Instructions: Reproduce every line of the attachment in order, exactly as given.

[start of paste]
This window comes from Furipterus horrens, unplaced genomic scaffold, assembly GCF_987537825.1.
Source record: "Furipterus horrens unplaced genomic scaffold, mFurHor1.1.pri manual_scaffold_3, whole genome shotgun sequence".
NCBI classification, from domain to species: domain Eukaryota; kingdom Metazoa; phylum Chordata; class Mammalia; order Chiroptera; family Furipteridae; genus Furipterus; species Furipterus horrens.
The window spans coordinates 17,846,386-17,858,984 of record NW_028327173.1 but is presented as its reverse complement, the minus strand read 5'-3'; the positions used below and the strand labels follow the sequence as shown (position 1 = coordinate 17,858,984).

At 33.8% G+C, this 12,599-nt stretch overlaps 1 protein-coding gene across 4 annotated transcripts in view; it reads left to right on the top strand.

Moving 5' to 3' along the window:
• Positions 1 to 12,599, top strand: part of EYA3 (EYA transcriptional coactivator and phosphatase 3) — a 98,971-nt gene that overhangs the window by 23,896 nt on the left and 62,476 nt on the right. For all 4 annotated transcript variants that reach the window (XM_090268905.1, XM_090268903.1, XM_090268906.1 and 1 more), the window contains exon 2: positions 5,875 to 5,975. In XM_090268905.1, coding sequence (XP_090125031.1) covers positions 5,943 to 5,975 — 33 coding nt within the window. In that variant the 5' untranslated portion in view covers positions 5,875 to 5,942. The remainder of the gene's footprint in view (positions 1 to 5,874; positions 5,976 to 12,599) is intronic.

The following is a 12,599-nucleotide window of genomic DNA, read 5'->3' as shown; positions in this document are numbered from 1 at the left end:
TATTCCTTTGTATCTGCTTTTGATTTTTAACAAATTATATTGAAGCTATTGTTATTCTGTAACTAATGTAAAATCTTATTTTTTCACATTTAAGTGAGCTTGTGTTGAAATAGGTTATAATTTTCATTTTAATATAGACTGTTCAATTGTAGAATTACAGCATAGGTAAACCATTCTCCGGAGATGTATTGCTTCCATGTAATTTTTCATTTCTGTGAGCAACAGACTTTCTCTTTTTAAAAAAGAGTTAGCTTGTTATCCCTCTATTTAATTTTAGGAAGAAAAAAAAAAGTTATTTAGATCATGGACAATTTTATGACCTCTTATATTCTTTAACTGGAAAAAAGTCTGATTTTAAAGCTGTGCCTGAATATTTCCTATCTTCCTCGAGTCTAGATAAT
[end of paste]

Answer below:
This window comes from Furipterus horrens, unplaced genomic scaffold, assembly GCF_987537825.1.
Source record: "Furipterus horrens unplaced genomic scaffold, mFurHor1.1.pri manual_scaffold_3, whole genome shotgun sequence".
NCBI classification, from domain to species: domain Eukaryota; kingdom Metazoa; phylum Chordata; class Mammalia; order Chiroptera; family Furipteridae; genus Furipterus; species Furipterus horrens.
The window spans coordinates 17,846,386-17,858,984 of record NW_028327173.1 but is presented as its reverse complement, the minus strand read 5'-3'; the positions used below and the strand labels follow the sequence as shown (position 1 = coordinate 17,858,984).

At 33.8% G+C, this 12,599-nt stretch overlaps 1 protein-coding gene across 4 annotated transcripts in view; it reads left to right on the top strand.

Moving 5' to 3' along the window:
• Positions 1 to 12,599, top strand: part of EYA3 (EYA transcriptional coactivator and phosphatase 3) — a 98,971-nt gene that overhangs the window by 23,896 nt on the left and 62,476 nt on the right. For all 4 annotated transcript variants that reach the window (XM_090268905.1, XM_090268903.1, XM_090268906.1 and 1 more), the window contains exon 2: positions 5,875 to 5,975. In XM_090268905.1, coding sequence (XP_090125031.1) covers positions 5,943 to 5,975 — 33 coding nt within the window. In that variant the 5' untranslated portion in view covers positions 5,875 to 5,942. The remainder of the gene's footprint in view (positions 1 to 5,874; positions 5,976 to 12,599) is intronic.

The following is a 12,599-nucleotide window of genomic DNA, read 5'->3' as shown; positions in this document are numbered from 1 at the left end:
TATTCCTTTGTATCTGCTTTTGATTTTTAACAAATTATATTGAAGCTATTGTTATTCTGTAACTAATGTAAAATCTTATTTTTTCACATTTAAGTGAGCTTGTGTTGAAATAGGTTATAATTTTCATTTTAATATAGACTGTTCAATTGTAGAATTACAGCATAGGTAAACCATTCTCCGGAGATGTATTGCTTCCATGTAATTTTTCATTTCTGTGAGCAACAGACTTTCTCTTTTTAAAAAAGAGTTAGCTTGTTATCCCTCTATTTAATTTTAGGAAGAAAAAAAAAAGTTATTTAGATCATGGACAATTTTATGACCTCTTATATTCTTTAACTGGAAAAAAGTCTGATTTTAAAGCTGTGCCTGAATATTTCCTATCTTCCTCGAGTCTAGATAAT